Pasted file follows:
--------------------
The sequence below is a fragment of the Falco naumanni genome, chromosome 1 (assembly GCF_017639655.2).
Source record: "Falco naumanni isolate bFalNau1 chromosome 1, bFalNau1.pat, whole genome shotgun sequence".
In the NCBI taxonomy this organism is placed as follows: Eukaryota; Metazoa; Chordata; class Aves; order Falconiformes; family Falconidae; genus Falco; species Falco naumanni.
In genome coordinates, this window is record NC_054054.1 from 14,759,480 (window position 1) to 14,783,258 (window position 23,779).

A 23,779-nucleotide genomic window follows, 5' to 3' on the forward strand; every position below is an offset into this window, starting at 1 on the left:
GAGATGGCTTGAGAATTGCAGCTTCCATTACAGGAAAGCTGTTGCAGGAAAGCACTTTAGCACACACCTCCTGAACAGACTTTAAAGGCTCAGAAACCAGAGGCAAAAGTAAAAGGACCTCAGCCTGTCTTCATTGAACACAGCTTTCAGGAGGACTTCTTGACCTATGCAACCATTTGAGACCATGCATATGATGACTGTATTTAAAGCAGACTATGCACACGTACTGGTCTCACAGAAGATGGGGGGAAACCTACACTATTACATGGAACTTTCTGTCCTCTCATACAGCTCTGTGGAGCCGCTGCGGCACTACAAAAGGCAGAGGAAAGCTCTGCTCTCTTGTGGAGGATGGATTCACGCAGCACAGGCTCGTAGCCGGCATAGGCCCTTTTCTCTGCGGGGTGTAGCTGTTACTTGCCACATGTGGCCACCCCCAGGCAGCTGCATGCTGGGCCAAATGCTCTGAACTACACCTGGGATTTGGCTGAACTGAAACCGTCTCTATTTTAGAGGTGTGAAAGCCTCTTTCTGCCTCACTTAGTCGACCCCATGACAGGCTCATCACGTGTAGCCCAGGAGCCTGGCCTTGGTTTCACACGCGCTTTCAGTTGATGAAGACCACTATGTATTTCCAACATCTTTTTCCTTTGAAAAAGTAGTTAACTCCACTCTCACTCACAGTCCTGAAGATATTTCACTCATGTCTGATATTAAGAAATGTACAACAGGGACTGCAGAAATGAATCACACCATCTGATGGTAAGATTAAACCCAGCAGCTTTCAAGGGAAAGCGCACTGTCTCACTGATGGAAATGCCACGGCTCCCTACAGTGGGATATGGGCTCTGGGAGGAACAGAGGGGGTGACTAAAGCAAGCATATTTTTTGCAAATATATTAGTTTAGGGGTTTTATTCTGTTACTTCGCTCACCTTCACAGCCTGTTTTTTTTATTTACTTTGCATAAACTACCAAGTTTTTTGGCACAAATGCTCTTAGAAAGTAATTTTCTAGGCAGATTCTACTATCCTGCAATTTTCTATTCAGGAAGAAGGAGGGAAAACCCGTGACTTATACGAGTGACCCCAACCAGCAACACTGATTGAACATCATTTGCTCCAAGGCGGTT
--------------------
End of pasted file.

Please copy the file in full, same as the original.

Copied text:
The sequence below is a fragment of the Falco naumanni genome, chromosome 1 (assembly GCF_017639655.2).
Source record: "Falco naumanni isolate bFalNau1 chromosome 1, bFalNau1.pat, whole genome shotgun sequence".
In the NCBI taxonomy this organism is placed as follows: Eukaryota; Metazoa; Chordata; class Aves; order Falconiformes; family Falconidae; genus Falco; species Falco naumanni.
In genome coordinates, this window is record NC_054054.1 from 14,759,480 (window position 1) to 14,783,258 (window position 23,779).

A 23,779-nucleotide genomic window follows, 5' to 3' on the forward strand; every position below is an offset into this window, starting at 1 on the left:
GAGATGGCTTGAGAATTGCAGCTTCCATTACAGGAAAGCTGTTGCAGGAAAGCACTTTAGCACACACCTCCTGAACAGACTTTAAAGGCTCAGAAACCAGAGGCAAAAGTAAAAGGACCTCAGCCTGTCTTCATTGAACACAGCTTTCAGGAGGACTTCTTGACCTATGCAACCATTTGAGACCATGCATATGATGACTGTATTTAAAGCAGACTATGCACACGTACTGGTCTCACAGAAGATGGGGGGAAACCTACACTATTACATGGAACTTTCTGTCCTCTCATACAGCTCTGTGGAGCCGCTGCGGCACTACAAAAGGCAGAGGAAAGCTCTGCTCTCTTGTGGAGGATGGATTCACGCAGCACAGGCTCGTAGCCGGCATAGGCCCTTTTCTCTGCGGGGTGTAGCTGTTACTTGCCACATGTGGCCACCCCCAGGCAGCTGCATGCTGGGCCAAATGCTCTGAACTACACCTGGGATTTGGCTGAACTGAAACCGTCTCTATTTTAGAGGTGTGAAAGCCTCTTTCTGCCTCACTTAGTCGACCCCATGACAGGCTCATCACGTGTAGCCCAGGAGCCTGGCCTTGGTTTCACACGCGCTTTCAGTTGATGAAGACCACTATGTATTTCCAACATCTTTTTCCTTTGAAAAAGTAGTTAACTCCACTCTCACTCACAGTCCTGAAGATATTTCACTCATGTCTGATATTAAGAAATGTACAACAGGGACTGCAGAAATGAATCACACCATCTGATGGTAAGATTAAACCCAGCAGCTTTCAAGGGAAAGCGCACTGTCTCACTGATGGAAATGCCACGGCTCCCTACAGTGGGATATGGGCTCTGGGAGGAACAGAGGGGGTGACTAAAGCAAGCATATTTTTTGCAAATATATTAGTTTAGGGGTTTTATTCTGTTACTTCGCTCACCTTCACAGCCTGTTTTTTTTATTTACTTTGCATAAACTACCAAGTTTTTTGGCACAAATGCTCTTAGAAAGTAATTTTCTAGGCAGATTCTACTATCCTGCAATTTTCTATTCAGGAAGAAGGAGGGAAAACCCGTGACTTATACGAGTGACCCCAACCAGCAACACTGATTGAACATCATTTGCTCCAAGGCGGTT